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Book Sessions ans Thought Labs


Animal Spirits: How Human Psychology Drives the Economy, and Why it Matters for Global Capitalism

The global financial crisis has made it painfully clear that powerful psychological forces are imperiling the wealth of nations today. From blind faith in ever-rising housing prices to plummeting confidence in capital markets, “animal spirits” are driving financial events worldwide. This session will challenge the economic wisdom that got us into this mess, and put forward a bold new vision that will transform economics and restore prosperity.
This session will reassert the necessity of an active government role in economic policymaking by recovering the idea of animal spirits, a term John Maynard Keynes used to describe the gloom and despondence that led to the Great Depression and the changing psychology that accompanied recovery. As Keynes knew, managing these animal spirits requires the steady hand of government – simply allowing markets to work won’t do it. In rebuilding the case for a more robust, behaviorally informed Keynesianism, this session details the most pervasive effects of animal spirits in contemporary economic life – such as confidence, fear, bad faith, corruption, a concern for fairness, and the stories we tell ourselves about our economic fortunes – and show how Reaganomics, Thatcherism, and the rational expectations revolution failed to account for them.
Animal Spirits offers a road map for reversing the financial misfortunes besetting us today. Learn how leaders can channel animal spirits – the powerful forces of human psychology that are afoot in the world economy today.


Climate Change: New Perspectives and Challenges from Neuroeconomics

Neuroeconomics is a relatively new field that bridges neuroscience and economics. Neuroeconomics uses brain imaging to uncover the neurobiology of decision making. Early applications focused on financial decision making under risk, but more recent uses have extended its use to decisions that are relevant to climate change. Three aspects of decision-making are important: 1) how the brain computes costs and benefits for environmental decisions; 2) how the brain makes decisions when the outcomes are delayed in time by decades; and 3) how the brain integrates social effects into its valuations and decisions.

According to current neuroeconomic data, time discounting in humans results from the interaction of at least two systems, one which is capable of anticipating and caring about the distant future (prefrontal cortex), and the other which is much more oriented toward the present (OFC-striatal). Within these same circuits, current evidence suggests that the brain converts all types of outcomes (financial and other) to a common neural currency. Understanding the interplay between temporal discounting and neural currency yields new insights into how to shape policy for individual decision making. Finally, understanding how social pressure affects these internal valuations may help leverage the use of social networking to guide individual choice. For example, it is possible to utilize brain imaging technology to discriminate between conformity that is merely in action and conformity that is generated by changes in preferences.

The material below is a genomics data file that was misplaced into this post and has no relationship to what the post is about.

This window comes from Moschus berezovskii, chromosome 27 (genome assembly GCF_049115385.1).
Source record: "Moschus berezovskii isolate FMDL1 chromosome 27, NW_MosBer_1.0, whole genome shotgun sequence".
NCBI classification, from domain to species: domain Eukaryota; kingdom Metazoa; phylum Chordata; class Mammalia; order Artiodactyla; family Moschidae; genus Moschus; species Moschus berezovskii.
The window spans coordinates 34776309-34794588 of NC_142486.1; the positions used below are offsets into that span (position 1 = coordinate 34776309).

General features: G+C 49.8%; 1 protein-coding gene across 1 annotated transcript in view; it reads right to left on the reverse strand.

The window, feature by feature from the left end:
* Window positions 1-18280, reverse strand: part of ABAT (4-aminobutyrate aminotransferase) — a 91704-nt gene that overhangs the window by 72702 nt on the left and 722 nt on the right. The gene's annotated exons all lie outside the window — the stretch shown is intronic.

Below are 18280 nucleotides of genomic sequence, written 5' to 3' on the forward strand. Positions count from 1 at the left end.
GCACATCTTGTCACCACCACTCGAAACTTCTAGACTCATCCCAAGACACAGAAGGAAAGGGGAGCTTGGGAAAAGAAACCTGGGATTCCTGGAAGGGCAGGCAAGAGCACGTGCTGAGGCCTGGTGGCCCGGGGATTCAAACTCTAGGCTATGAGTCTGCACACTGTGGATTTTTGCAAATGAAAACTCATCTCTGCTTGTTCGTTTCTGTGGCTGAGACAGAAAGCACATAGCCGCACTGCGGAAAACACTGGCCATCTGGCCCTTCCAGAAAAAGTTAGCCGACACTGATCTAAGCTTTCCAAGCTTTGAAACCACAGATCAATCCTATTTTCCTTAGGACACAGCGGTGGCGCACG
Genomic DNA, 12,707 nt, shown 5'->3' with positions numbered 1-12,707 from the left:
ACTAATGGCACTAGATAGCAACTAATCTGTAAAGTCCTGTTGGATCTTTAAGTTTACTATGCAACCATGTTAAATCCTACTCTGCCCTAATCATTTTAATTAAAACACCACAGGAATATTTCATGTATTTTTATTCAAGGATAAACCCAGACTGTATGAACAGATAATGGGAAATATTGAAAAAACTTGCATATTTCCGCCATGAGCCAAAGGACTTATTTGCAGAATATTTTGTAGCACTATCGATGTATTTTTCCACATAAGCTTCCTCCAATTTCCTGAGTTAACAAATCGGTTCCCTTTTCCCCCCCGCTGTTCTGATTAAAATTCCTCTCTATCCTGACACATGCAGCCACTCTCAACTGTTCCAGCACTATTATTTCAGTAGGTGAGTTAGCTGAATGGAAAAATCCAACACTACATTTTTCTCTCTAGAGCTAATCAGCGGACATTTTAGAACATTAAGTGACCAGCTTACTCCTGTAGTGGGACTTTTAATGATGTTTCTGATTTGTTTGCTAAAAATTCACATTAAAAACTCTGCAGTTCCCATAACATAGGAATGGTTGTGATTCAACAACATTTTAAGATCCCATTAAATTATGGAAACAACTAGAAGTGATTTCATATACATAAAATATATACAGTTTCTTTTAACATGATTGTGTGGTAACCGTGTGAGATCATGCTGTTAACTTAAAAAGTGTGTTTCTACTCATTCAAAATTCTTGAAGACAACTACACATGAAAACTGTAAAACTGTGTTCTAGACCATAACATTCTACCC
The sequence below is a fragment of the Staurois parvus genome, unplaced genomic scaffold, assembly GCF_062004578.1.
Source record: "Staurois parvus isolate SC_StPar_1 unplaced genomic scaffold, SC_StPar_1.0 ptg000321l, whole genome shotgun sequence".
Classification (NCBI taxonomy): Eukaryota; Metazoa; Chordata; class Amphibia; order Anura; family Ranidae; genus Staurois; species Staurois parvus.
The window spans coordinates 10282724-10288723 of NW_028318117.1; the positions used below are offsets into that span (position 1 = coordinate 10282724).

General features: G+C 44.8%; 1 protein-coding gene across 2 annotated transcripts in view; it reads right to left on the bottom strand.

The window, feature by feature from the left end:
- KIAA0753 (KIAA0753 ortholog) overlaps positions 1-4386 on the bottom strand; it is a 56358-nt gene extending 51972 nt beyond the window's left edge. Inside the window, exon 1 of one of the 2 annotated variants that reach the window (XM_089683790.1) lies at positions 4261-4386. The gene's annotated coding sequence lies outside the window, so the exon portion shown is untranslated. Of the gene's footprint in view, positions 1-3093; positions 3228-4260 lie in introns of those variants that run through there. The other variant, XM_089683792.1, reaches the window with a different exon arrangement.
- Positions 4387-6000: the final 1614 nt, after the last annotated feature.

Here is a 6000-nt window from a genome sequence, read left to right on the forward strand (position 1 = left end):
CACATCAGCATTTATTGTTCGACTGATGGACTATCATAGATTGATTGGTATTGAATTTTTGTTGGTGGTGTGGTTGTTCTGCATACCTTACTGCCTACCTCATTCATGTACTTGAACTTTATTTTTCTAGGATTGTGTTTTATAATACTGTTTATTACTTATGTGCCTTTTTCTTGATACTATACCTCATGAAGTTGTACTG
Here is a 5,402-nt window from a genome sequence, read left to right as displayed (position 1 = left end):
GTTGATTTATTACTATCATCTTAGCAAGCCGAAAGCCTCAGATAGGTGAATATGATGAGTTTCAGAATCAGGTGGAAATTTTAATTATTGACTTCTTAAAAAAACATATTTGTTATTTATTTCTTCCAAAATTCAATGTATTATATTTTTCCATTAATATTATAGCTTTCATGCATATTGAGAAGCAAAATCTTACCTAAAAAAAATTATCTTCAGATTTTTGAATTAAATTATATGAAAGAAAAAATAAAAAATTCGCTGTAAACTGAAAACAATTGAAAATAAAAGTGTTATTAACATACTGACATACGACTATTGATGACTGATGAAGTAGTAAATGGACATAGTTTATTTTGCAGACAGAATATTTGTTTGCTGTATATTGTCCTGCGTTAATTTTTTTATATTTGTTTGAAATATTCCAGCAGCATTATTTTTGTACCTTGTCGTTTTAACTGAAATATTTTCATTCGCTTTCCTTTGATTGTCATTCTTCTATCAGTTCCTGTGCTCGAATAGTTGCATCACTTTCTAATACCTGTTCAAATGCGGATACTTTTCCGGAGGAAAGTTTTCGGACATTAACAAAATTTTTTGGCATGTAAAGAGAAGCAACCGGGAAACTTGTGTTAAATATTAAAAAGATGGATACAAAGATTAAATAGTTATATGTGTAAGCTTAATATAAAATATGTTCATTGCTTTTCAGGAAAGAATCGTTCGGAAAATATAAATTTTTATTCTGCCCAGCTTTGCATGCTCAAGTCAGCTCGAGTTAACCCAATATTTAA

McMafia: A Journey through the Global Criminal Underworld

With the collapse of the Soviet Union, the fall of the Berlin Wall, and the deregulation of international financial markets in 1989, governments and entrepreneurs alike became intoxicated by forecasts of limitless expansion into newly open markets. No one would foresee that the greatest success story to arise from these events would be the globalization of organized crime. Current estimates suggest that illegal trade accounts for nearly one-fifth of global GDP.

McMafia is a fearless, encompassing, wholly authoritative investigation of the now proven ability of organized crime worldwide to find and service markets driven by a seemingly insatiable demand for illegal wares. Whether discussing the Russian mafia, Colombian drug cartels, or Chinese labor smugglers, it will be made clear how organized crime feeds off the poverty of the developing world, how it exploits new technology in the forms of cybercrime and identity theft, and how both global crime and terror are fueled by an identical source: the triumphant material affluence of the West.

Tracing the disparate strands of this hydra-like story, involved talking to police, victims, politicians, and members of the global underworld in eastern Europe, North and South America, Africa, the Middle East, China, Japan, and India. The story of organized crime’s phenomenal, often shocking growth is truly the central political story of our time. McMafia will change the way we look at the world.

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